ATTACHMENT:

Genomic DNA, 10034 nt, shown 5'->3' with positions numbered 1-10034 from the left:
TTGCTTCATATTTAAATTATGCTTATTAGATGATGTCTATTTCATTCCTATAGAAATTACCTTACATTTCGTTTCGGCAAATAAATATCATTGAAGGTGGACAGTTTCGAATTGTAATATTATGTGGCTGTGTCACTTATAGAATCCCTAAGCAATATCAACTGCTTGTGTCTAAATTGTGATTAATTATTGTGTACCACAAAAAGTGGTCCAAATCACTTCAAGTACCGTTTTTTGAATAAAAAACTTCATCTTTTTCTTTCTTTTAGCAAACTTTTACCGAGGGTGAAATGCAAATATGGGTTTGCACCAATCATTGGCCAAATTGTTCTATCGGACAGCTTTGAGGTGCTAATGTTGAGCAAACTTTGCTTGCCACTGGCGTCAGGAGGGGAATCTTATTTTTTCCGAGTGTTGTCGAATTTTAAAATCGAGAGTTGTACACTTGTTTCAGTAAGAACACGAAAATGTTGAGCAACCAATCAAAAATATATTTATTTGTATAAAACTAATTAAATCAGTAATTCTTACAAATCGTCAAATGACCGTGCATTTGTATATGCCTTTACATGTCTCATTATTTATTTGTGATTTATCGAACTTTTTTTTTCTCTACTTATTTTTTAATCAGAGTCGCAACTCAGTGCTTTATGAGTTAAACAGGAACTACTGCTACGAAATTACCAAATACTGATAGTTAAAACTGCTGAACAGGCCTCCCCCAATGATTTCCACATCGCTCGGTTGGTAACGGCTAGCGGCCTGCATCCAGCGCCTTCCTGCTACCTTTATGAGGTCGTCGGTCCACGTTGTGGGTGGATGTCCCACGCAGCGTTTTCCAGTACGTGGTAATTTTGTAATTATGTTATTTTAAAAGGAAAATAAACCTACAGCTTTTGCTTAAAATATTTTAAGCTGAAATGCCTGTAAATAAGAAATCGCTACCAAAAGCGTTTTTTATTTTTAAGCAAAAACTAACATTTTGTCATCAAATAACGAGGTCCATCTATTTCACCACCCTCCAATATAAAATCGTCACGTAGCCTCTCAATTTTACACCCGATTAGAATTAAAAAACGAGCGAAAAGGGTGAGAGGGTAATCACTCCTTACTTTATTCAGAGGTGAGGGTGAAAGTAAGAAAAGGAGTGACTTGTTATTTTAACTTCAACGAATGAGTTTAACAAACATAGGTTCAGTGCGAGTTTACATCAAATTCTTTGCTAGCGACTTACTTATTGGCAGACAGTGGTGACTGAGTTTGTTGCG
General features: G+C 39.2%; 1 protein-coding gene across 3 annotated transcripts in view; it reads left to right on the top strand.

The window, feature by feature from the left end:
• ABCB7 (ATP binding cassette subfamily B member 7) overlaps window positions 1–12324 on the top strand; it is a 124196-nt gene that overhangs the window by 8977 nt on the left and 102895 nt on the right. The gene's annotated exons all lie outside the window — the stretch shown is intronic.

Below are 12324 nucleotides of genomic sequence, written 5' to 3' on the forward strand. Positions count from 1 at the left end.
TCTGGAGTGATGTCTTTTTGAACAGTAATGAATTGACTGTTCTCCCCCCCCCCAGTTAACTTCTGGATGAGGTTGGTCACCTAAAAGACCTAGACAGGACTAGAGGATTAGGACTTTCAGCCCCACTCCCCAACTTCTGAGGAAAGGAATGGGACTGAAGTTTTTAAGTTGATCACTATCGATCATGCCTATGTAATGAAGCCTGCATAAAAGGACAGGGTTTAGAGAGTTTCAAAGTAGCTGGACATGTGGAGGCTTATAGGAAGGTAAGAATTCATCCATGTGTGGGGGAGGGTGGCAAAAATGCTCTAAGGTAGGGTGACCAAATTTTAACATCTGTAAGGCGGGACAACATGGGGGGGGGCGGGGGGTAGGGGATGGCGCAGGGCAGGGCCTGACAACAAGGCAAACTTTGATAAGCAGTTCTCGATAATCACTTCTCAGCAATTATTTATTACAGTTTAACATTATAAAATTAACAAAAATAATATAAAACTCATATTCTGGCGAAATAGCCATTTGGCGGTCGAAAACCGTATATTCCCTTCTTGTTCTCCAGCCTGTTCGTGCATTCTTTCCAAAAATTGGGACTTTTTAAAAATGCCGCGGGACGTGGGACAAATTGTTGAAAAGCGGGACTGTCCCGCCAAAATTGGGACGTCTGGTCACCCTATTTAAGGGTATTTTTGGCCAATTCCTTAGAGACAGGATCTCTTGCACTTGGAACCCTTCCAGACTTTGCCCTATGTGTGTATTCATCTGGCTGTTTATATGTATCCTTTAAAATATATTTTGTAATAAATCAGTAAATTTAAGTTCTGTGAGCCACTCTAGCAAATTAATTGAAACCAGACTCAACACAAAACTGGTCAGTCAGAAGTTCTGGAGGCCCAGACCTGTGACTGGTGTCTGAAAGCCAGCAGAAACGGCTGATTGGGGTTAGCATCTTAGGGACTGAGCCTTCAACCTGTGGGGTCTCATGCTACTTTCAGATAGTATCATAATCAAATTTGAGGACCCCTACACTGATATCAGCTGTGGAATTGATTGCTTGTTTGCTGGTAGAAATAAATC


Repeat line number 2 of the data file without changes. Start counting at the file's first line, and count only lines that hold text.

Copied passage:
TTGCTTCATATTTAAATTATGCTTATTAGATGATGTCTATTTCATTCCTATAGAAATTACCTTACATTTCGTTTCGGCAAATAAATATCATTGAAGGTGGACAGTTTCGAATTGTAATATTATGTGGCTGTGTCACTTATAGAATCCCTAAGCAATATCAACTGCTTGTGTCTAAATTGTGATTAATTATTGTGTACCACAAAAAGTGGTCCAAATCACTTCAAGTACCGTTTTTTGAATAAAAAACTTCATCTTTTTCTTTCTTTTAGCAAACTTTTACCGAGGGTGAAATGCAAATATGGGTTTGCACCAATCATTGGCCAAATTGTTCTATCGGACAGCTTTGAGGTGCTAATGTTGAGCAAACTTTGCTTGCCACTGGCGTCAGGAGGGGAATCTTATTTTTTCCGAGTGTTGTCGAATTTTAAAATCGAGAGTTGTACACTTGTTTCAGTAAGAACACGAAAATGTTGAGCAACCAATCAAAAATATATTTATTTGTATAAAACTAATTAAATCAGTAATTCTTACAAATCGTCAAATGACCGTGCATTTGTATATGCCTTTACATGTCTCATTATTTATTTGTGATTTATCGAACTTTTTTTTTCTCTACTTATTTTTTAATCAGAGTCGCAACTCAGTGCTTTATGAGTTAAACAGGAACTACTGCTACGAAATTACCAAATACTGATAGTTAAAACTGCTGAACAGGCCTCCCCCAATGATTTCCACATCGCTCGGTTGGTAACGGCTAGCGGCCTGCATCCAGCGCCTTCCTGCTACCTTTATGAGGTCGTCGGTCCACGTTGTGGGTGGATGTCCCACGCAGCGTTTTCCAGTACGTGGTAATTTTGTAATTATGTTATTTTAAAAGGAAAATAAACCTACAGCTTTTGCTTAAAATATTTTAAGCTGAAATGCCTGTAAATAAGAAATCGCTACCAAAAGCGTTTTTTATTTTTAAGCAAAAACTAACATTTTGTCATCAAATAACGAGGTCCATCTATTTCACCACCCTCCAATATAAAATCGTCACGTAGCCTCTCAATTTTACACCCGATTAGAATTAAAAAACGAGCGAAAAGGGTGAGAGGGTAATCACTCCTTACTTTATTCAGAGGTGAGGGTGAAAGTAAGAAAAGGAGTGACTTGTTATTTTAACTTCAACGAATGAGTTTAACAAACATAGGTTCAGTGCGAGTTTACATCAAATTCTTTGCTAGCGACTTACTTATTGGCAGACAGTGGTGACTGAGTTTGTTGCG